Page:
If you have a college degree or post-graduate degree, you likely have a good amount of student loan debt. This debt is crippling for many Americans. Due to COVID, many families are facing a different situation when it comes to paying for this year’s college costs. Some are asking the question: How to take advantage of lower student loan interest rates?
Today, many students are forced to take large loans out if they want to continue their education. The obstacle many are faced with is not only the large number of student loans taken out but the high interest rate attached to the loans. The interest rate along with the amount makes the borrower feel it is almost an impossible debt to pay off.
The good news is that federal student loan interest rates are being frozen or lowered. If you currently have student loan debt or you will need to take student loans out this year, you are likely wondering how you make these lower interest rates work for you. At PayForED, we make it our job to offer smart and efficient student loan solutions using our optimized software. Read on to learn more about student loans and interest rates.
Who Does Lower Interest Rates Effect?
Depending on the borrower’s position, current debt structure, and credit score, not everyone will be able to benefit from the lower student loan interest rates right now. Those who are taking out loans through the federal government will get the most from these lower interest rates. Federal student loan interest rates are still at low rates in comparison to prior years.
Interest rates might vary from different private student loan lenders. Private loans have some advantages since their fees are normally much lower and it can reduce the legal liability for parents considering Parent PLUS loans. The private student loan interest rates will depend on the borrower’s and the co-signers credit score.
Fortunately, if you’re currently out of school and working on paying off the loan amount on your own, these low-interest rates could be a great opportunity. When consolidating your federal loans, the calculation uses the weighted average of all your federal loans and does not use current market interest rates. That is a major disadvantage to the federal loan process.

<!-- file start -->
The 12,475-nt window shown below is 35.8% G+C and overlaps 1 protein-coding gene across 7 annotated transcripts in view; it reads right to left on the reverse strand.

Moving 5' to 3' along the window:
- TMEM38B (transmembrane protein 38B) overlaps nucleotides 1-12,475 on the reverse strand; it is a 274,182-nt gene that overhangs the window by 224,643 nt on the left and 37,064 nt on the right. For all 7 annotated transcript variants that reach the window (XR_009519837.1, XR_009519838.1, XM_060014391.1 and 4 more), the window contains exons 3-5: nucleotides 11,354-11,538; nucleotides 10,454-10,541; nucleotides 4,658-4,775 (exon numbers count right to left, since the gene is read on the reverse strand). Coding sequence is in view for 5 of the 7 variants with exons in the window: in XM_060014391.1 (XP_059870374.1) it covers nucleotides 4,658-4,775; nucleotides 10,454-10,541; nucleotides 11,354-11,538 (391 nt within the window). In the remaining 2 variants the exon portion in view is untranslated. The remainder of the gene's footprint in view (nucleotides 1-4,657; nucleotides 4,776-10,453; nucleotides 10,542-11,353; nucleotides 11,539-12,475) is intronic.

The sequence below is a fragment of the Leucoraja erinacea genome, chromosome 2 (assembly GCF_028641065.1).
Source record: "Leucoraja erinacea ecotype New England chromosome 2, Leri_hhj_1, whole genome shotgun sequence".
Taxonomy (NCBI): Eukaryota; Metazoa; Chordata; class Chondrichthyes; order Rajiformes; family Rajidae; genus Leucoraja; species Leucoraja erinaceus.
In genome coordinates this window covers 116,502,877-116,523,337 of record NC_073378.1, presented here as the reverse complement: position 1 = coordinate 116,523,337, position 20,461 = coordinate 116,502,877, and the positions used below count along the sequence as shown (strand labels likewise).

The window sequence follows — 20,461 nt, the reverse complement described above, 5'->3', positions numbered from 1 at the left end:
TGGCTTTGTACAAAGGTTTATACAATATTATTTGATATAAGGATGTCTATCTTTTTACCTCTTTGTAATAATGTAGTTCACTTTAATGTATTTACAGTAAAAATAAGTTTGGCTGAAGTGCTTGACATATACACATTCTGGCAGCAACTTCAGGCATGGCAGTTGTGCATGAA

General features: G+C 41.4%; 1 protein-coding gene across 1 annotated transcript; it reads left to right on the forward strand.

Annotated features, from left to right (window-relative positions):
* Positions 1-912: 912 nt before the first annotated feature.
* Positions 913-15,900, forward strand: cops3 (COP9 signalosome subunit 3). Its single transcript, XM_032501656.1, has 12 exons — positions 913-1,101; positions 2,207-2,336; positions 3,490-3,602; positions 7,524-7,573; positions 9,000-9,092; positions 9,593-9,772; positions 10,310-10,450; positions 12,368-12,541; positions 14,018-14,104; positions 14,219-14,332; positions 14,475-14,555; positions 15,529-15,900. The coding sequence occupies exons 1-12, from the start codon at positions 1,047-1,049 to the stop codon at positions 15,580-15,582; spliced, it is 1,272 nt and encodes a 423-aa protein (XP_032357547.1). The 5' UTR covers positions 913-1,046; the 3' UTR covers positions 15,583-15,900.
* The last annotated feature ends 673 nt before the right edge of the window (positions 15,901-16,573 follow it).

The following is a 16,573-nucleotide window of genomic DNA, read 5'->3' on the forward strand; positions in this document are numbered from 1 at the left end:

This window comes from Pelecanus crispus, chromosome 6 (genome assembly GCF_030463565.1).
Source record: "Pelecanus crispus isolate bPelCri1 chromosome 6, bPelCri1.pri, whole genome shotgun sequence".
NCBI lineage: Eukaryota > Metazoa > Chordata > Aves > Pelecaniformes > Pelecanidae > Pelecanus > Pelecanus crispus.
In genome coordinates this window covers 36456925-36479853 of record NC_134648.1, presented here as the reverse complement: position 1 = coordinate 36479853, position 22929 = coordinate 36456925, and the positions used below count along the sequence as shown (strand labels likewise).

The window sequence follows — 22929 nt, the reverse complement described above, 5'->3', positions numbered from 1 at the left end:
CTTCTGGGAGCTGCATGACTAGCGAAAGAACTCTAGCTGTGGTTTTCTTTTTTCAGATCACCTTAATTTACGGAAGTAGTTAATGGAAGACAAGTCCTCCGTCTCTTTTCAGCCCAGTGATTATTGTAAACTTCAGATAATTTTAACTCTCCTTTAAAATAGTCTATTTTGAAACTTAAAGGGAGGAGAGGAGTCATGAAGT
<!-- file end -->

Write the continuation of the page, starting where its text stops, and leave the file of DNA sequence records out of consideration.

However, you may be able to refinance your federal loan at a lower interest rate than what you currently have. The private lender uses current interest rates, borrower’s credit history, and their income to determine the new loan interest rate.
Variable-Rate Student Loans
New federal student loans are fixed-rate loans, meaning that the interest rate is established at the time of the loan and is the same for the entire time while in repayment. With private student loans, you have the option of a fixed or variable interest rate loan. The variable rates are normally lower especially when you compare them to the federal loan fixed rates.
If you are one of the many who have a fixed-rate loan, you won’t see any changes in your loan, despite many lenders offering lower rates. This is also true for both federal and private loan borrowers. For anyone with variable-rate student loans, your interest rates might be lower due to current rates, even if you’re out of school and paying them off.
Shop Around for Low Rates
Those who are currently looking to take out a new student loan are in a position to benefit from these lower interest rates. With many student loans being offered at a low interest rate, other providers might also begin to lower theirs to stay competitive. This allows anyone looking for a loan to be selective of the provider they go through to help them get the best interest rate available.
If you are applying for a fixed-rate loan right now it’s important to understand how your interest rate will impact you in the future. For younger students who don’t yet have experience with taking out a loan, it might be difficult to think about the amount you owe that far in advance.
An Alternative Student Loan Strategy
With tuition bills coming due and interest rates at low rates, some families may consider inverting the borrowing order. An alternative strategy would be to consider borrowing the money this year even if you have money saved. This would allow the student or parent to lock in existing lower rates now rather than taking on the loans later when the interest rates are unknown. Now with the Secure Act student loan provision, college saving plan money can be used to pay off student debt which reduces your risk.
The PayForED approach projects total debt at graduation. If you are trying to plan ahead this strategy could be beneficial based on the amount you need to borrow and current savings. You may want to consider using thePayForED In-College Payer to estimate your graduation shortfall so that you could apply for this alternative student loan and lower interest strategy.
Get Student Loan Guidance
Navigating student loans and understanding changing interest rates is a lot to take on. Whether you’re looking for your first student loan or you’ve been paying them off for a few years, it’s common to have a long list of questions and concerns. To help get the best support when it comes to student loans, trust PayForED.
Learn more about how you can take advantage of low-interest rates, visit our Preferred Private Lenders.